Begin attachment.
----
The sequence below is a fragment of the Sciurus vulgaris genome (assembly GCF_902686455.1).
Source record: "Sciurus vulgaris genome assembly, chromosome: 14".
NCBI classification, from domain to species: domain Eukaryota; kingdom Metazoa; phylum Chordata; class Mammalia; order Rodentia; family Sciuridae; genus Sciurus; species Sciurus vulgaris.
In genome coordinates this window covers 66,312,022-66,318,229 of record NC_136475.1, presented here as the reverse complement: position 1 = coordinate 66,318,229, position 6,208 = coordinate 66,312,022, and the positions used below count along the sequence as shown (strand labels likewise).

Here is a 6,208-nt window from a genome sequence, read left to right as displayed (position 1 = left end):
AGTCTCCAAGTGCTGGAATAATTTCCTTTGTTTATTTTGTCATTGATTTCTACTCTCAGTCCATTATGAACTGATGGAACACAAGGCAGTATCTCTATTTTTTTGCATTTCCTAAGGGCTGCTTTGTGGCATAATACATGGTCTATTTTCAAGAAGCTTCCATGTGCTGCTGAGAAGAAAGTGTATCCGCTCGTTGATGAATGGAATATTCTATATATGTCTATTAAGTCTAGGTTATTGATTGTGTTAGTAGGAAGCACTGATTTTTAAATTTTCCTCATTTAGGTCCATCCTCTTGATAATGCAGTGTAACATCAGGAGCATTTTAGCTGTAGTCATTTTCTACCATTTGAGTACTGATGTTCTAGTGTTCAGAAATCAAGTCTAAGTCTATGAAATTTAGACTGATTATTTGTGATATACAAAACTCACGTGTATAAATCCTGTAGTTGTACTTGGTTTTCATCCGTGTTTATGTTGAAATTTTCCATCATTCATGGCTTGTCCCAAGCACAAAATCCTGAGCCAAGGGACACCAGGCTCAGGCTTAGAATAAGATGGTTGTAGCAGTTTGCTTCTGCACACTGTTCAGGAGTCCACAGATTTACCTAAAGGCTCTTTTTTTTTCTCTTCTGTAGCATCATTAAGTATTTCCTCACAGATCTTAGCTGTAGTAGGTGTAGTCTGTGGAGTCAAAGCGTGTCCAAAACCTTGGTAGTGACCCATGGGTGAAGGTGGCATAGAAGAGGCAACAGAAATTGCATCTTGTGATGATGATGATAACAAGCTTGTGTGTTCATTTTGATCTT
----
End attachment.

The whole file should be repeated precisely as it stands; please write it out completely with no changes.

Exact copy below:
The sequence below is a fragment of the Sciurus vulgaris genome (assembly GCF_902686455.1).
Source record: "Sciurus vulgaris genome assembly, chromosome: 14".
NCBI classification, from domain to species: domain Eukaryota; kingdom Metazoa; phylum Chordata; class Mammalia; order Rodentia; family Sciuridae; genus Sciurus; species Sciurus vulgaris.
In genome coordinates this window covers 66,312,022-66,318,229 of record NC_136475.1, presented here as the reverse complement: position 1 = coordinate 66,318,229, position 6,208 = coordinate 66,312,022, and the positions used below count along the sequence as shown (strand labels likewise).

Here is a 6,208-nt window from a genome sequence, read left to right as displayed (position 1 = left end):
AGTCTCCAAGTGCTGGAATAATTTCCTTTGTTTATTTTGTCATTGATTTCTACTCTCAGTCCATTATGAACTGATGGAACACAAGGCAGTATCTCTATTTTTTTGCATTTCCTAAGGGCTGCTTTGTGGCATAATACATGGTCTATTTTCAAGAAGCTTCCATGTGCTGCTGAGAAGAAAGTGTATCCGCTCGTTGATGAATGGAATATTCTATATATGTCTATTAAGTCTAGGTTATTGATTGTGTTAGTAGGAAGCACTGATTTTTAAATTTTCCTCATTTAGGTCCATCCTCTTGATAATGCAGTGTAACATCAGGAGCATTTTAGCTGTAGTCATTTTCTACCATTTGAGTACTGATGTTCTAGTGTTCAGAAATCAAGTCTAAGTCTATGAAATTTAGACTGATTATTTGTGATATACAAAACTCACGTGTATAAATCCTGTAGTTGTACTTGGTTTTCATCCGTGTTTATGTTGAAATTTTCCATCATTCATGGCTTGTCCCAAGCACAAAATCCTGAGCCAAGGGACACCAGGCTCAGGCTTAGAATAAGATGGTTGTAGCAGTTTGCTTCTGCACACTGTTCAGGAGTCCACAGATTTACCTAAAGGCTCTTTTTTTTTCTCTTCTGTAGCATCATTAAGTATTTCCTCACAGATCTTAGCTGTAGTAGGTGTAGTCTGTGGAGTCAAAGCGTGTCCAAAACCTTGGTAGTGACCCATGGGTGAAGGTGGCATAGAAGAGGCAACAGAAATTGCATCTTGTGATGATGATGATAACAAGCTTGTGTGTTCATTTTGATCTT